I think I need to step back a moment and make sure that I am clear about what I'm thinking about abstinence as a means of preventing the spread of HIV. This will be my personal opinion, not that that doesn't show up here now and then anyway, but it's not endorsed by my Board of Directors (although I think they'd agree with most of it).
Abstinence is a fine thing. Children shouldn't be having sex. Period. They're too young to understand the physical and emotional consequences of early sex, and should be protected from both predators and the peer pressure that leads them to make premature decisions to become sexually active. Doing this is really difficult in a social and cultural context that continually confronts us all with messages that promote sexuality and sex. Parents should be supported in their efforts to protect their children from these influences, and we should all step back now and then to make sure that we are not part of the problem.
Abstinence for adults becomes a somewhat more difficult matter. Clearly, there comes a point where sex is desirable. The social and cultural assumption is that, with marriage comes entitlement to sex (which could lead to a whole other essay on sexual politics). There seems to be universal agreement among religions that procreation is a good thing, which pretty much means that sex to make babies is also a good thing. There is also a generally assumed right to privacy in our society, which says that people should mind their own business, butt out of mine, and let consenting adults do what consenting adults want to do.
How to reconcile these issues is part of the problem of the plain and simple, just-say-no message of abstinence. Of all the things that humans can do, you'd think that sex would be the simplest and easiest. In this age of ever present microbes, it's also one of the most dangerous. So people, at whatever age, do need something a little more sophisticated than "just say no" to get to the point where they can have healthy relationships, make healthy babies, and, more importantly for this discussion, prevent the spread of HIV and other STDs.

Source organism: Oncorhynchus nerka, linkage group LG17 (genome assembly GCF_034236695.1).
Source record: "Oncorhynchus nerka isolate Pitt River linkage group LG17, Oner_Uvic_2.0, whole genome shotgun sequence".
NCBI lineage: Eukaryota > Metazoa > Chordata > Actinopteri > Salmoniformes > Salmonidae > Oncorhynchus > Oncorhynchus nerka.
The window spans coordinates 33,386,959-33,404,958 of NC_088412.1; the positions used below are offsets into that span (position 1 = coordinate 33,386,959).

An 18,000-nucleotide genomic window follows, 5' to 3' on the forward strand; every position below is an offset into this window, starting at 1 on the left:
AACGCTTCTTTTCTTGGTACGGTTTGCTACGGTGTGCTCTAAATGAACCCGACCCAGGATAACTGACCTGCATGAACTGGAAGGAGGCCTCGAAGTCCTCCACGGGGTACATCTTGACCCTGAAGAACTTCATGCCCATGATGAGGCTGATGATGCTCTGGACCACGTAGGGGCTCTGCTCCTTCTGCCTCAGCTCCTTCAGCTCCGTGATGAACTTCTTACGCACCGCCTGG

Abstinence as a concept is something of a tricky matter. Just like a condom, abstinence has to be used consistently and correctly. There's no "King's X" for prom night. There's no free pass just because you were drunk or high. To be abstinent requires the constant decision that says "no sex under any conditions." Then there's the question of "what is sex"? If Bill Clinton, bless his heart, couldn't figure that out, how do we expect kids to do it? STDs can be transmitted via all sorts of mucosal membranes, breaks in the skin, and other contact points. That leaves out quite a number of activities that young people are pursuing as "alternatives" to sex, but which still place them at risk for transmission of STDs. I'm not convinced "just say no," virginity pledges, and other such strategies quite get at the matter of "consistently and correctly."
Abstinence does, by the way, have a failure rate. Calculating it can be somewhat problematic, but we all know from experience that there are indeed factors that contribute to its failure. I mentioned peer pressure and substance use/abuse. Loooooove (cue violins) is a big one. Marriage and baby-making are, of course, indicators that, except for pledged celibates, abstinence isn't a plan for life anyway.
So--it's not a matter of whether children will be sexually active, it's when. If we can delay sexual activity as long as possible, that's fine. Let's all pitch in and work on that. But someday, the young'uns will reach a point where they will decide (or be forced) to become sexually active. What then? How do we make them ready for the risks?
Here's a hint: honesty, facts, reality.